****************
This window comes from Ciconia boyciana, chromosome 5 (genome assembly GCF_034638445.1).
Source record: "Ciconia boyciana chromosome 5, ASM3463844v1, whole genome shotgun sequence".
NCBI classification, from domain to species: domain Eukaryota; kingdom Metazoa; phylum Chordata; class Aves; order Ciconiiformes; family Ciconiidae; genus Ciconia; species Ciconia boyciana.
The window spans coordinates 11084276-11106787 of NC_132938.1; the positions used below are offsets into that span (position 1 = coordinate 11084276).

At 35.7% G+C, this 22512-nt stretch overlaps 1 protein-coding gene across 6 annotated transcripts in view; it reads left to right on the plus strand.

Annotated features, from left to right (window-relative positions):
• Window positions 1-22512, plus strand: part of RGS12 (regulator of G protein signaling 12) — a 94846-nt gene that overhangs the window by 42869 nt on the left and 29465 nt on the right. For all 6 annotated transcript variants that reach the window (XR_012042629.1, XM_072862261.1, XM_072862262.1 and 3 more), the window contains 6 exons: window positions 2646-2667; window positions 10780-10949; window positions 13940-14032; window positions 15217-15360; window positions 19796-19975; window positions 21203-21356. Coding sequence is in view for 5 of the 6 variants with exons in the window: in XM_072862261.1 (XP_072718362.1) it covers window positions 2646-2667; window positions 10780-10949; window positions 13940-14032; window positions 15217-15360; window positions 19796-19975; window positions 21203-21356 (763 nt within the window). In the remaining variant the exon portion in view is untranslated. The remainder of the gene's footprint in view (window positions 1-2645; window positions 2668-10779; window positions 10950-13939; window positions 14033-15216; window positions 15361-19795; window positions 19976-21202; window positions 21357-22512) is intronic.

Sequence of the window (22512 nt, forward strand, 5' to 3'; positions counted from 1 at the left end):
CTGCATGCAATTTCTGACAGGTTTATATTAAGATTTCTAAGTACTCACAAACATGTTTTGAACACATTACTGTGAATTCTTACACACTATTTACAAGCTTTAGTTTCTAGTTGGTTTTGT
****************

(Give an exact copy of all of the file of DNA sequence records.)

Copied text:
This window comes from Ciconia boyciana, chromosome 5 (genome assembly GCF_034638445.1).
Source record: "Ciconia boyciana chromosome 5, ASM3463844v1, whole genome shotgun sequence".
NCBI classification, from domain to species: domain Eukaryota; kingdom Metazoa; phylum Chordata; class Aves; order Ciconiiformes; family Ciconiidae; genus Ciconia; species Ciconia boyciana.
The window spans coordinates 11084276-11106787 of NC_132938.1; the positions used below are offsets into that span (position 1 = coordinate 11084276).

At 35.7% G+C, this 22512-nt stretch overlaps 1 protein-coding gene across 6 annotated transcripts in view; it reads left to right on the plus strand.

Annotated features, from left to right (window-relative positions):
• Window positions 1-22512, plus strand: part of RGS12 (regulator of G protein signaling 12) — a 94846-nt gene that overhangs the window by 42869 nt on the left and 29465 nt on the right. For all 6 annotated transcript variants that reach the window (XR_012042629.1, XM_072862261.1, XM_072862262.1 and 3 more), the window contains 6 exons: window positions 2646-2667; window positions 10780-10949; window positions 13940-14032; window positions 15217-15360; window positions 19796-19975; window positions 21203-21356. Coding sequence is in view for 5 of the 6 variants with exons in the window: in XM_072862261.1 (XP_072718362.1) it covers window positions 2646-2667; window positions 10780-10949; window positions 13940-14032; window positions 15217-15360; window positions 19796-19975; window positions 21203-21356 (763 nt within the window). In the remaining variant the exon portion in view is untranslated. The remainder of the gene's footprint in view (window positions 1-2645; window positions 2668-10779; window positions 10950-13939; window positions 14033-15216; window positions 15361-19795; window positions 19976-21202; window positions 21357-22512) is intronic.

Sequence of the window (22512 nt, forward strand, 5' to 3'; positions counted from 1 at the left end):
CTGCATGCAATTTCTGACAGGTTTATATTAAGATTTCTAAGTACTCACAAACATGTTTTGAACACATTACTGTGAATTCTTACACACTATTTACAAGCTTTAGTTTCTAGTTGGTTTTGT